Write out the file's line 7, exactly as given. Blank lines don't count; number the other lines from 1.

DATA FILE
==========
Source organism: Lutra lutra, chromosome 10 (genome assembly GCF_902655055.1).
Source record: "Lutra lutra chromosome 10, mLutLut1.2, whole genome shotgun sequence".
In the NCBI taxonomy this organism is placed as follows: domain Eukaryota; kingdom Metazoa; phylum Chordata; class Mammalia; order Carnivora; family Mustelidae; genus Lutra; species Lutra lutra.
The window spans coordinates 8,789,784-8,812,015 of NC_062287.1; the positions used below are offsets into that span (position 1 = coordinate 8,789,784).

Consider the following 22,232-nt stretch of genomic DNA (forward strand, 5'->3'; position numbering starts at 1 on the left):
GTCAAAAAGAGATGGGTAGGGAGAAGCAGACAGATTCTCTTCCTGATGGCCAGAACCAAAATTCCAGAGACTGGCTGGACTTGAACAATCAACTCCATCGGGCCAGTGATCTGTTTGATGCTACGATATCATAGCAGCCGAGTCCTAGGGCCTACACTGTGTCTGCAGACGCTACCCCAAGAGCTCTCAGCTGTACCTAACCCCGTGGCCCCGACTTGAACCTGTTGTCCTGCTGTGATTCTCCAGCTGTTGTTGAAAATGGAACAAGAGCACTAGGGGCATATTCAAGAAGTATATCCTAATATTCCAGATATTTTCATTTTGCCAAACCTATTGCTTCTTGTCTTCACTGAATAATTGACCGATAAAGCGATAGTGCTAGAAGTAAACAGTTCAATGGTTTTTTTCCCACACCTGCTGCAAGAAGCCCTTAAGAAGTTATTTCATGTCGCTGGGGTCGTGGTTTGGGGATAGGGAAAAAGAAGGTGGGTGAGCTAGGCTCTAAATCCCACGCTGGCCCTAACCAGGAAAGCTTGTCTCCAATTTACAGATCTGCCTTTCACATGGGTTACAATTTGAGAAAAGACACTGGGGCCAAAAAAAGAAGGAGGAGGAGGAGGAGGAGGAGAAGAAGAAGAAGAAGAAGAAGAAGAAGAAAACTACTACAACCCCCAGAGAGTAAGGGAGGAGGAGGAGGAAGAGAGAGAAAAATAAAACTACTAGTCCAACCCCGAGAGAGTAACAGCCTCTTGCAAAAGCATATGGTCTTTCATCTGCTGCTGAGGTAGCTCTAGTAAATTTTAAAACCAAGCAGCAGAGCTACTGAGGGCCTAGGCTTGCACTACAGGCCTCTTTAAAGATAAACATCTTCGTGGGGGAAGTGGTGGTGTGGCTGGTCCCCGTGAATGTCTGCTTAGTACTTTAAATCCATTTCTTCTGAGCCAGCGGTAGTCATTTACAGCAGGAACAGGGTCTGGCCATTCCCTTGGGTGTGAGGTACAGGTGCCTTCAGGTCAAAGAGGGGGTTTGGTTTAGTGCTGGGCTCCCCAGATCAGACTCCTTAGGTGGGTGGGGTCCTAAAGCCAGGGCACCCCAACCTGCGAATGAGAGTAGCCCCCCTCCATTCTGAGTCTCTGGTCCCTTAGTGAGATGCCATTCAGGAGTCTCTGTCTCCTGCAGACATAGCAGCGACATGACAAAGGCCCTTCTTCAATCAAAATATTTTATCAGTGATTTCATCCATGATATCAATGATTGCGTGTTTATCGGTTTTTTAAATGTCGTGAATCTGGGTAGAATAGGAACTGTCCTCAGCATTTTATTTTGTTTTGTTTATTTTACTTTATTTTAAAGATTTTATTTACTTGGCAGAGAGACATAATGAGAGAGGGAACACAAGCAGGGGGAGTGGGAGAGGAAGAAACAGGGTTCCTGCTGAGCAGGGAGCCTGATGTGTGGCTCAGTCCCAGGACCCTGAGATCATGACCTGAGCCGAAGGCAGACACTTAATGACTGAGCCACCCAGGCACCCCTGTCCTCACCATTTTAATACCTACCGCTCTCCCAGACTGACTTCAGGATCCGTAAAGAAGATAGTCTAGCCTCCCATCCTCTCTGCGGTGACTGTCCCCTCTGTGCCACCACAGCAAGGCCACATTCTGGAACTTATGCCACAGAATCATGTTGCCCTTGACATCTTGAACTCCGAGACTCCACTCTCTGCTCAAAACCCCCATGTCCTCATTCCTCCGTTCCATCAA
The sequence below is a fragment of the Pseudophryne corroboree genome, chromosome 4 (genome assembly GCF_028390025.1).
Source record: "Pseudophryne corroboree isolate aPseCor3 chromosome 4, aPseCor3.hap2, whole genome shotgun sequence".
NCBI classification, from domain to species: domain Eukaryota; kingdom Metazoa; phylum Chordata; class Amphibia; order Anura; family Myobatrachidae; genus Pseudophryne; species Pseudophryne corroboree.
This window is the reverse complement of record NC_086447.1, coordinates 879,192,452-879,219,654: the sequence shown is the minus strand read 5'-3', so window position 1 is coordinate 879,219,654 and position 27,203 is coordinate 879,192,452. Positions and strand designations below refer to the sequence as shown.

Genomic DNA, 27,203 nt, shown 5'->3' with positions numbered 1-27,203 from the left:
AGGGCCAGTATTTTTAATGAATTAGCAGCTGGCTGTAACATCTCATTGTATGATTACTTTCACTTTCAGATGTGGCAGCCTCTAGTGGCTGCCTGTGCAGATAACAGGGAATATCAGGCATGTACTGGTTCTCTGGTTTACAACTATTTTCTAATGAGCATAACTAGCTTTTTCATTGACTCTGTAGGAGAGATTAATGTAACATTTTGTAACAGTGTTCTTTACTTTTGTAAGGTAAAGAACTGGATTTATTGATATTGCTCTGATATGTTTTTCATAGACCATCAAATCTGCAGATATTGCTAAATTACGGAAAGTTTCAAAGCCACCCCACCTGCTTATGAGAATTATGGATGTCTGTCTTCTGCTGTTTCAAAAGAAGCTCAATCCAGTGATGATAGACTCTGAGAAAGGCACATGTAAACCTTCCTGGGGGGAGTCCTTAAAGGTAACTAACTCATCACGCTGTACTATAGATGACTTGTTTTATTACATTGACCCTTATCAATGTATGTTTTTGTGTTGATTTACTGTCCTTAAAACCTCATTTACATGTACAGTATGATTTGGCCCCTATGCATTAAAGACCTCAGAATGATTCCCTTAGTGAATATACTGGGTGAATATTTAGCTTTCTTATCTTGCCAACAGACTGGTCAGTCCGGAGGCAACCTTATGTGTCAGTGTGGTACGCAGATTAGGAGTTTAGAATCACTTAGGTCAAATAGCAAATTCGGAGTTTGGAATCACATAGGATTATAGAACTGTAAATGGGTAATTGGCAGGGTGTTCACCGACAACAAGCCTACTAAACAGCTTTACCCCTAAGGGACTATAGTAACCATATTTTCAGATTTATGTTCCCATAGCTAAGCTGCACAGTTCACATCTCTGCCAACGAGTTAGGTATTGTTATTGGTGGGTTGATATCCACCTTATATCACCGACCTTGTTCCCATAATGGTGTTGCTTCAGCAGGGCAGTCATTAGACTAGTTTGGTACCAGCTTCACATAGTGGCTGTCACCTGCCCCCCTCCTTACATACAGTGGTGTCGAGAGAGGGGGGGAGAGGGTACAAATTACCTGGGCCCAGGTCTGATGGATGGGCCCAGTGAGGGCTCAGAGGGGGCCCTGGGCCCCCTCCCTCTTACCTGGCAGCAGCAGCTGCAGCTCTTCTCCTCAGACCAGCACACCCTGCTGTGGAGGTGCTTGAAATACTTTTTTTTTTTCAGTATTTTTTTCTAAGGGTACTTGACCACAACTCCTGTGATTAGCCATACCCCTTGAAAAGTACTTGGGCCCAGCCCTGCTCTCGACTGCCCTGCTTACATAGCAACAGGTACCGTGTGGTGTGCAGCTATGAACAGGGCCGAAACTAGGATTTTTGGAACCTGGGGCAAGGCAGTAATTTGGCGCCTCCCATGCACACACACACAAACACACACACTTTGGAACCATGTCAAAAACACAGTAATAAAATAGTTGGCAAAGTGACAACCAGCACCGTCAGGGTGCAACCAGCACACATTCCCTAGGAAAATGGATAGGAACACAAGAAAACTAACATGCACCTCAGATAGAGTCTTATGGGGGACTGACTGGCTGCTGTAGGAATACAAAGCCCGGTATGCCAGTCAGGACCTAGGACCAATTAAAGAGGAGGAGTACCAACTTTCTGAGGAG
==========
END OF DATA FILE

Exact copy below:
The sequence below is a fragment of the Pseudophryne corroboree genome, chromosome 4 (genome assembly GCF_028390025.1).